Many who move to inland cities say they are drawn by more affordable housing, new job sources and the chance to escape big-city hustle — even if the reality of rural life doesn’t always match glossy Instagram portrayals.

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PHOTO OF THE DAY

three people sit wearing blond wigs, gold dresses and holding guitars
At the gentle, joyful ‘Golden Girls’ convention, everyone’s a pal and a confidant. Golden Con welcomed 3,500 fans, many of them in gray wigs and 1980s-inspired dresses, at Chicago’s Navy Pier last weekend to swap trivia, eat cheesecake and listen to an ungodly number of “Thank You for Being a Friend” renditions. Pictured are Read-a-booke, left, Fox E. Kim and Angel Lobear as the Donatello Triplets.
(Lyndon French / For The Times)

CALIFORNIA

California’s malpractice payouts would rise under a deal to avoid a costly ballot fight. The overhaul to a longstanding 1975 law was outlined in a bill in the California Legislature, with the deal requiring that it be signed into law by Gov. Gavin Newsom before June 28 — the deadline for removing a related measure from the Nov. 8 statewide ballot.

A push to limit offshore oil after an O.C. spill is threatened by high taxpayer costs. An ambitious legislative effort to shut down three offshore oil rigs along the Orange County coast, where beaches and fragile wetlands were soiled after a major spill in October, could be hobbled by concerns over the eventual cost, though the final price tag has not yet been determined.

A year after disappearing, a federal informant in the Trump probe was found dead at an L.A. high school. Valentin Broeksmit was an informant who worked with federal authorities investigating former President Trump’s relationship with the German financial giant Deutsche Bank. He was found dead on a high school campus in the El Sereno neighborhood. There was no evidence of foul play or unusual circumstances, police said.

Charges were dismissed against two more LAPD officers in a gang labeling scandal. L.A. County Superior Court Judge Michael Pastor dismissed the earlier cases after concluding that the LAPD at the time had vague policies around documenting gang affiliations, allowing officers to report that someone had “self-admitted” to being a gang member based on a range of factors, including tattoos, and not necessarily on actual verbal admissions.

Aiming for ‘zero waste,’ L.A. backs new restrictions on plastic food ware. The City Council unanimously approved more than a dozen measures to tighten restrictions on plastic bags, utensils, food containers and other disposables with the goal of making Los Angeles a “zero waste” city.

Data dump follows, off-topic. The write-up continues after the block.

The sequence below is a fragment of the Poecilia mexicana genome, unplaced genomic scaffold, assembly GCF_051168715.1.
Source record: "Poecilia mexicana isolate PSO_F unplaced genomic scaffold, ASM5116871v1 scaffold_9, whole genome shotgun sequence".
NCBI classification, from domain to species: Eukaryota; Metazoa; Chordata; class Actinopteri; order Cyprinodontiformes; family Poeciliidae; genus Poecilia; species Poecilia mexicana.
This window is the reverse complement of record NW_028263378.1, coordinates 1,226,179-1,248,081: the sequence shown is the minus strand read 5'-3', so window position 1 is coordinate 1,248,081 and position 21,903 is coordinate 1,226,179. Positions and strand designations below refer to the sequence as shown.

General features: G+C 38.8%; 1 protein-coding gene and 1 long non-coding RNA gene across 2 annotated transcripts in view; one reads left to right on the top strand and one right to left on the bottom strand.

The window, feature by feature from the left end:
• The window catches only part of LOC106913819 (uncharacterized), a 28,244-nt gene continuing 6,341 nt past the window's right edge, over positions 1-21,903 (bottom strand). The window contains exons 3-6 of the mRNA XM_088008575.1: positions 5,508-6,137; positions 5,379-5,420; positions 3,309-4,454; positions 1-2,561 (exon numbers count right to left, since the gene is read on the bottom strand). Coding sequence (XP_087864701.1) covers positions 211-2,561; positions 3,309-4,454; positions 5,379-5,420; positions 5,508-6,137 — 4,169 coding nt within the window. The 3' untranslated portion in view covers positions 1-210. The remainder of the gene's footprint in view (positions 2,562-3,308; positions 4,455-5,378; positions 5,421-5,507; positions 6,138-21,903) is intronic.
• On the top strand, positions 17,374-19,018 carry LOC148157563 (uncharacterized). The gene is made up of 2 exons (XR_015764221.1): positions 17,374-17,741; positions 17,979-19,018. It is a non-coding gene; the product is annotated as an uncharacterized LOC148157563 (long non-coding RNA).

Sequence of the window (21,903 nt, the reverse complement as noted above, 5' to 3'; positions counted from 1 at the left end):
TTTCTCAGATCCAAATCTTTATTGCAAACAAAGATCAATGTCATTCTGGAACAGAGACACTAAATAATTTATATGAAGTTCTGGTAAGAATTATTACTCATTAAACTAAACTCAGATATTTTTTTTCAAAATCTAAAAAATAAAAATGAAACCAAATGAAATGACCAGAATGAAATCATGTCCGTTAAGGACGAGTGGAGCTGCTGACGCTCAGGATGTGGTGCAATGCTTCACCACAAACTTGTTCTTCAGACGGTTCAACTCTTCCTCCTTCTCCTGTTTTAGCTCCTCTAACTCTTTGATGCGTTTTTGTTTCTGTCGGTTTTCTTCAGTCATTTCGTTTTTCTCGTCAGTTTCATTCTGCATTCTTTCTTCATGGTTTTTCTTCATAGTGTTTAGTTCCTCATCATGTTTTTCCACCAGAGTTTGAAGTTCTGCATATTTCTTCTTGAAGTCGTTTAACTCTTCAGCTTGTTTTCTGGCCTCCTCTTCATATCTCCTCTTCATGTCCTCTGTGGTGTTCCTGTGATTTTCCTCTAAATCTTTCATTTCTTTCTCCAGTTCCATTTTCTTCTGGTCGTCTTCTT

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NATION-WORLD

Russia releases a U.S. Marine veteran as part of a dramatic prisoner swap. The surprise deal involving Trevor Reed, an American Marine veteran imprisoned in Moscow who was traded for a convicted Russian drug trafficker, would have been notable even in times of peace, but it was all the more extraordinary with relations between Moscow and Washington at their lowest point in decades.

SpaceX launches NASA astronauts, including the first Black woman on a long-term flight. The company launched four astronauts to the International Space Station for NASA, less than two days after completing a flight chartered by millionaires. It’s the first NASA crew composed equally of men and women, including the first Black woman making a long-term spaceflight, Jessica Watkins.

A federal judge halts preparations for the end of the U.S. asylum limit. For now, the decision is a temporary setback for the Biden administration, but the judge staked out a position that is highly sympathetic with Louisiana, Arizona and 19 other states that sued to preserve so-called Title 42 authority, which, on grounds of preventing the spread of COVID-19, denies migrants a chance at asylum.

HOLLYWOOD AND THE ARTS

Masks are off, COVID rates are up and musicians are once again on edge about touring. For artists and crews on the front lines of the live business, COVID-19 diagnoses can mean weeks of lost work and isolation expenses far from home. From indie acts to major stars, many artists have postponed recent dates after contracting the virus themselves or simply from an abundance of caution.

A new show about ‘The Godfather’ is full of embellishments. The truth is dramatic enough. “The Offer” is a 10-part limited series premiering on Paramount+ that leans into the movie’s mythology in ways that are sometimes entertaining, too often ridiculous and, on occasion, quite possibly libelous, writes entertainment columnist Glenn Whipp.